Opinion

Lent finally representing voters' will

Whatever else you can say about the Kitsap County commissioners’ vote last week to repeal a planned increase in impact fees — and most residents seem to have quite a bit to say on the subject — one thing at least is beyond dispute: This is the outcome the voters wanted.

How can we be sure? Because the most recent county commissioner seat to change hands, the one currently held by Central Kitsap Commissioner Patty Lent, was essentially a referendum on land use, with Lent positioning herself as a pro-growth, development-friendly alternative to incumbent Tim Botkin, who had tied himself inextricably to the concept of Smart Growth.

We won’t make a case for one point of view or the other here. By now the arguments on both sides are familiar. Impact fee backers say development creates the demand for expensive infrastructure improvements which, if not paid for by the developer, must be borne by all of Kitsap County’s taxpayers, thus siphoning off money that might have been used to support schools and parks.

Impact fee opponents, meanwhile, point out that adding several thousand dollars to the price of a new home or commercial structure stifles growth at a time when the county should be encouraging it in order to diversify the economy and expand the tax base.

Both points of view have validity, and both were clearly in play when Lent won her seat in 2002. With South Kitsap Commissioner Jan Angel firmly entrenched in the anti-impact fee camp and North Kitsap’s Chris Endresen an un-reconstructed impact fee supporter, it was clear to everyone casting a ballot — or should have been — that Lent would provide the swing vote on land-use issues decided by the commissioners.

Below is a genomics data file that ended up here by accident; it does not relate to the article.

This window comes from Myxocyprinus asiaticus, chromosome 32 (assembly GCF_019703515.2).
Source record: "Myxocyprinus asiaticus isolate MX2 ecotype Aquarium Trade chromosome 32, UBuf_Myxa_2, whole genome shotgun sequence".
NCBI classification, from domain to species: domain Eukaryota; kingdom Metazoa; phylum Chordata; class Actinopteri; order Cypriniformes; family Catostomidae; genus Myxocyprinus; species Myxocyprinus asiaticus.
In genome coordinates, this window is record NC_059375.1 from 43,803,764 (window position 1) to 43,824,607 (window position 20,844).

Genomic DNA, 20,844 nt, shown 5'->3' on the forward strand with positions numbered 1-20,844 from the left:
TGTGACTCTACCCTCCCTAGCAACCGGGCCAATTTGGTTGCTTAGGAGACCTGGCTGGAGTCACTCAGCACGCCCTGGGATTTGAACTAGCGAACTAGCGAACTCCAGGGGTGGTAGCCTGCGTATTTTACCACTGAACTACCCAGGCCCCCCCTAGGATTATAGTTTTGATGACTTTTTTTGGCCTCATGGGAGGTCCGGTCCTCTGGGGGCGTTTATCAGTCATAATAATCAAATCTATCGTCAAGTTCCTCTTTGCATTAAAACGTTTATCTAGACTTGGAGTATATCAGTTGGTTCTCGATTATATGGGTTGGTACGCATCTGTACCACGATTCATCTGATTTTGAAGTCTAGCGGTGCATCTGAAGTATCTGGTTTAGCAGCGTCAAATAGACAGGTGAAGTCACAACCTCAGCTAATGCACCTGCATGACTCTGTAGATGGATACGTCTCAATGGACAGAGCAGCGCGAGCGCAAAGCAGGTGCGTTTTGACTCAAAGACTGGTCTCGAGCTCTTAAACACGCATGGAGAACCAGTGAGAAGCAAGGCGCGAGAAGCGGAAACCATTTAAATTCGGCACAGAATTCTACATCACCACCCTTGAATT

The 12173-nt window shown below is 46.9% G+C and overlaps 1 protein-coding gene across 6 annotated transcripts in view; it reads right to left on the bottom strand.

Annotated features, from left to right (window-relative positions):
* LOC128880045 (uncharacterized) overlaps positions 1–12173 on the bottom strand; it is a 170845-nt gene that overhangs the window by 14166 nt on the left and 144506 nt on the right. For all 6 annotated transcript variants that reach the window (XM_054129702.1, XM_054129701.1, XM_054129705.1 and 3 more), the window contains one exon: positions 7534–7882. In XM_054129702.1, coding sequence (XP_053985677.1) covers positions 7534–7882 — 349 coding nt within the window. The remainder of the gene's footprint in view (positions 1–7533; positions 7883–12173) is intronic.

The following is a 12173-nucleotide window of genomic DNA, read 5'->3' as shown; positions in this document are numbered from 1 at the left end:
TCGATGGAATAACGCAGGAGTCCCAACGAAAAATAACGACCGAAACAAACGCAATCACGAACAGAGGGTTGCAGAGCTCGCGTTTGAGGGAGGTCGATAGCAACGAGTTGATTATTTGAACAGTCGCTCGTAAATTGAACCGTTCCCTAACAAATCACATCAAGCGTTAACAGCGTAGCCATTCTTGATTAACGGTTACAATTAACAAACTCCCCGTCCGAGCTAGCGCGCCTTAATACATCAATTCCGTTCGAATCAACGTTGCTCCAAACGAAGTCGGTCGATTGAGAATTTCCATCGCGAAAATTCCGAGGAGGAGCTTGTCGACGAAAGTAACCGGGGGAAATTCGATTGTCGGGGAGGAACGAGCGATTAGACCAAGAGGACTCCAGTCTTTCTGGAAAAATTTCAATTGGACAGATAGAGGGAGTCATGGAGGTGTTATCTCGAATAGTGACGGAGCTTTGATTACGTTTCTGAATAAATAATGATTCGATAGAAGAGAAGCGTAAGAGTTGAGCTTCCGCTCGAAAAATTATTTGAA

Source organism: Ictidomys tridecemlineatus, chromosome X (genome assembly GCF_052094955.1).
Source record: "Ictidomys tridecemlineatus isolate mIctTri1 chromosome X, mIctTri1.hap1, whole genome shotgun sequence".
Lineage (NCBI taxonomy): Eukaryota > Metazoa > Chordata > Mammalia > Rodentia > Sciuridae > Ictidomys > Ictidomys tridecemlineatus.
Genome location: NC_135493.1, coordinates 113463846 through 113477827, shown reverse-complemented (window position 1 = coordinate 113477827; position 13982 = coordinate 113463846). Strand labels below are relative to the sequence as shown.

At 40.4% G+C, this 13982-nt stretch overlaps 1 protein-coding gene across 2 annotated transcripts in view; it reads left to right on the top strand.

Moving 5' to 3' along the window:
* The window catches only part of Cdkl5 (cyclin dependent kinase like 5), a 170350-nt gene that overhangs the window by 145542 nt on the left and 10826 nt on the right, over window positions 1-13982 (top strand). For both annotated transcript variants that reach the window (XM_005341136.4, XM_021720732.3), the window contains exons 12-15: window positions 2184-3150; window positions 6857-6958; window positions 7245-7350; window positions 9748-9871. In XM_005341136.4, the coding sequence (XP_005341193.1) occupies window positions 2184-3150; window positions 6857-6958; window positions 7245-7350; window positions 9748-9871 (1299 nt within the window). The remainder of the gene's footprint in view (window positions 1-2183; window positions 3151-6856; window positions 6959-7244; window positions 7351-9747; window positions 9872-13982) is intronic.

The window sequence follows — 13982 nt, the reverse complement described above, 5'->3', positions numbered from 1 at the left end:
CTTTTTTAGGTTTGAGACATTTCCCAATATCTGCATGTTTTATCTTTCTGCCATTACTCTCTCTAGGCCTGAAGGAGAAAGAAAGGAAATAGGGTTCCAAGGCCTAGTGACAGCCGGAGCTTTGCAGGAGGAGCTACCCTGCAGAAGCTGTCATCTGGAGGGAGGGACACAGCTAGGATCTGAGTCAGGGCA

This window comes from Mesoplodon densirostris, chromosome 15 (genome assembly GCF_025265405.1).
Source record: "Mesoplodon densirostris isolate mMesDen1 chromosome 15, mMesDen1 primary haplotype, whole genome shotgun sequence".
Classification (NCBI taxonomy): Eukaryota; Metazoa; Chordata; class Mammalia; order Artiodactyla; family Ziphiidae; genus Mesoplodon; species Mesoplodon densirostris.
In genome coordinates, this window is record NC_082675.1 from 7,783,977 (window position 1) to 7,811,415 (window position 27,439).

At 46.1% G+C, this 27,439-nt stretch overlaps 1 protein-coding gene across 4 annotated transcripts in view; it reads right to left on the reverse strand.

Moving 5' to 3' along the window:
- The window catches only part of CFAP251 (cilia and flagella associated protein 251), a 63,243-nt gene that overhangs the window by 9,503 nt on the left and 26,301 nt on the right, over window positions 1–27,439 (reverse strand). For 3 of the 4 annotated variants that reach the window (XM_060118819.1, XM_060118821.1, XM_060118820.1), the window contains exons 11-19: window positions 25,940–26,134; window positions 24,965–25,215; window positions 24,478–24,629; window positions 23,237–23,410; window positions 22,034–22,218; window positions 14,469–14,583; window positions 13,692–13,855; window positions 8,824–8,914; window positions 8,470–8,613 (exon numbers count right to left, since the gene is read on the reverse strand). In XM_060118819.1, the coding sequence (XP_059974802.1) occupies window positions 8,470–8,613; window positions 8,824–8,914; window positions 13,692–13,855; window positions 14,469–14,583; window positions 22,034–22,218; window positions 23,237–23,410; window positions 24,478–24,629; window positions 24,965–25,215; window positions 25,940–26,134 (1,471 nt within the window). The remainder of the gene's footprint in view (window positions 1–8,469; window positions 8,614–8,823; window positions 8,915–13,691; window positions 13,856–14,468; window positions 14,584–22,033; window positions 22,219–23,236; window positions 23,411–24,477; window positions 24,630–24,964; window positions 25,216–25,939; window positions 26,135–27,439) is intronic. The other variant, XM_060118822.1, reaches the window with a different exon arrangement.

In fact, the only real surprise in the whole process came last summer, when Lent originally voted in favor of the impact fee increase — much to the chagrin of voters countywide who’d helped her unseat Botkin just six months earlier.

Impact fee backers at that time hailed Lent’s actions as a vote of conscience, but we didn’t see it that way.

Lawmakers can’t poll their constituents about how to vote on every issue. If they could, we wouldn’t need lawmakers, just public opinion pollsters. But land use isn’t just any issue in Kitsap. Not now, anyway.

Lent made a covenant with Kitsap voters with respect to her views on the subject of land use during her campaign against Botkin, and the voters made their wishes crystal clear.

There will be plenty of votes coming before the commissioners on which the precise wishes of Lent’s constituents can’t be known and she’ll therefore be expected to exercise her prerogative and leadership. On the matter of impact fees, though, Lent was elected to do a job — and we’re glad she’s finally living up to her promises.

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